Retirement money and estate money tend to be stored in many silos. Containers if you like. Some containers automatically create bad money.
Common containers are:
As you approach retirement, and certainly afterwards, you will make a decision about how to access cash for living. Not everyone gets it right. You spend cash and you need to remember that when you spend money to live, the money cannot tell where it comes from.
Note: Cash and income are not the same thing and you will harm your result if you try to equate them.
Try thinking about money as good or bad or somewhere in between.
Good money is worth 100 cents on the dollar. Bad money is worth much less. Like an RRSP in your estate is worth roughly 50 cents on the dollar once taxes are paid.
Good money has no restrictions. Bad money has restrictions. Like a pension. You must be alive to get it. Tough restriction.
The smarter move for some, you can analyze where you fit, is to decide to spend the bad money first. For many that runs against the grain. We have been taught not to touch the principal. Take the income off but keep the principal intact.
That is not a bad rule, it is just too narrow and frequently poor advice in retirement
Consider an RRSP or RRIF. As I grow older would it not make more sense to spend RRIF money more quickly than necessary. Pay 35 or 40 cents in tax now or defer it as long as possible and pay 50 cents in the estate. By spending it more quickly I could let other investments grow more than they would if I took the income away. A TFSA especially matters in this context.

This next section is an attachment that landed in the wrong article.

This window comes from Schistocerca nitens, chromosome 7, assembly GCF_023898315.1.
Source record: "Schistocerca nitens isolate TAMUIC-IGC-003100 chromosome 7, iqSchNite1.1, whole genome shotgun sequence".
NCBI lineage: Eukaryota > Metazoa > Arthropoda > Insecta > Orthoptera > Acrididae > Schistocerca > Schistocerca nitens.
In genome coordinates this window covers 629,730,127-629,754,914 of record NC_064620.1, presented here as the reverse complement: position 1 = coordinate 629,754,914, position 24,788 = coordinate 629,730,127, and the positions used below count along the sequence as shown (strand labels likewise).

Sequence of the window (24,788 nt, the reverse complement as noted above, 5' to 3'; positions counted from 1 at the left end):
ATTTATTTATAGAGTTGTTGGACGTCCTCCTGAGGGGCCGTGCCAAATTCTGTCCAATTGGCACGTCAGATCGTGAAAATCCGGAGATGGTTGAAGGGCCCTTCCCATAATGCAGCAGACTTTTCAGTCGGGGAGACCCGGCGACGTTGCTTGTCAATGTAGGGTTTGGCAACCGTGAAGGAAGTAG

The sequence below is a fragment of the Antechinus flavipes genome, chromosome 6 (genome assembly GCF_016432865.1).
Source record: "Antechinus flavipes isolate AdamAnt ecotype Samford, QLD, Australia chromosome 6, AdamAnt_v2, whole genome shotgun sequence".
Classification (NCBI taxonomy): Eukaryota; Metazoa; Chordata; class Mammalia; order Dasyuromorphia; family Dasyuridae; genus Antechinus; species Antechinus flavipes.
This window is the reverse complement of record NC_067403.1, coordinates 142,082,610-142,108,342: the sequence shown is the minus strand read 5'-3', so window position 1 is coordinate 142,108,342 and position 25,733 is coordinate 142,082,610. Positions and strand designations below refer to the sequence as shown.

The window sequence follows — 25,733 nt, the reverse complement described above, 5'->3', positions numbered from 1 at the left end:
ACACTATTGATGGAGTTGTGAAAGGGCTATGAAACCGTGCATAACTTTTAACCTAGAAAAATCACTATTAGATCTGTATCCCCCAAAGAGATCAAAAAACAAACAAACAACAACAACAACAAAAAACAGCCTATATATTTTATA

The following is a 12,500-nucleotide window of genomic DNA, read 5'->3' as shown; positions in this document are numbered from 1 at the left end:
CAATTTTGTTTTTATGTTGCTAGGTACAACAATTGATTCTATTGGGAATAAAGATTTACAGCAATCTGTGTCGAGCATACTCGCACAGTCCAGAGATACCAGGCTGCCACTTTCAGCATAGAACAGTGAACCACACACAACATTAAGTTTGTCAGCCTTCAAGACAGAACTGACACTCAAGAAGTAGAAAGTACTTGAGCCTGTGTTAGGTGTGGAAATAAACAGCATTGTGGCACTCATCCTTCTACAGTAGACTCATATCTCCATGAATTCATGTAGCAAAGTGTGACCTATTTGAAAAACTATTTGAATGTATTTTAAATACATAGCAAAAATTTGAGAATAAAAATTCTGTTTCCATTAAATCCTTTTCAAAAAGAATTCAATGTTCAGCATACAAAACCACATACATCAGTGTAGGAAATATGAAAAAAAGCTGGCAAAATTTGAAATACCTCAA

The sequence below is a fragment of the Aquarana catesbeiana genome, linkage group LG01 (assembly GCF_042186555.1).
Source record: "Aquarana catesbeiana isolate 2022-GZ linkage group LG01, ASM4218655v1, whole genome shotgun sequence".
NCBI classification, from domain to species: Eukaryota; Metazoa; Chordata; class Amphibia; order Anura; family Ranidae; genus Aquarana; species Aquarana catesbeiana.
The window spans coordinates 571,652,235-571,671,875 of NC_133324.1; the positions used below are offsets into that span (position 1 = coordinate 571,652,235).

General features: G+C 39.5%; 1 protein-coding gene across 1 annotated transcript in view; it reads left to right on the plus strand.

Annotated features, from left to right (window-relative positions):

Investments that generate capital gains matter. A capital gain in a regular investment account will cost less than 25 cents on the dollar in my estate. The same capital gain in a RRIF will cost nearly 50 cents. That is an often overlooked asset allocation problem.
Life insurance policies provide tax paid capital at death. It is usually attractive financially to let money grow within while you access your cost of living from another source.
There is a long standing general law in economics that deals with this question.
The theory holding that if two kinds of money in circulation have the same denominational value but different intrinsic values, the money with higher intrinsic value will be hoarded and eventually driven out of circulation by the money with lesser intrinsic value.
You will have more money if you hoard the good money and spend the bad money.
Some are uninterested in increasing their estate, but if it costs you nothing to do so, why not? On the other side, a bigger estate the day after death is bigger security the day before death and security is not such a bad idea.
Don Shaughnessy is a retired partner in an international public accounting firm and is presently with The Protectors Group, a large personal insurance, employee benefits and investment agency in Peterborough Ontario.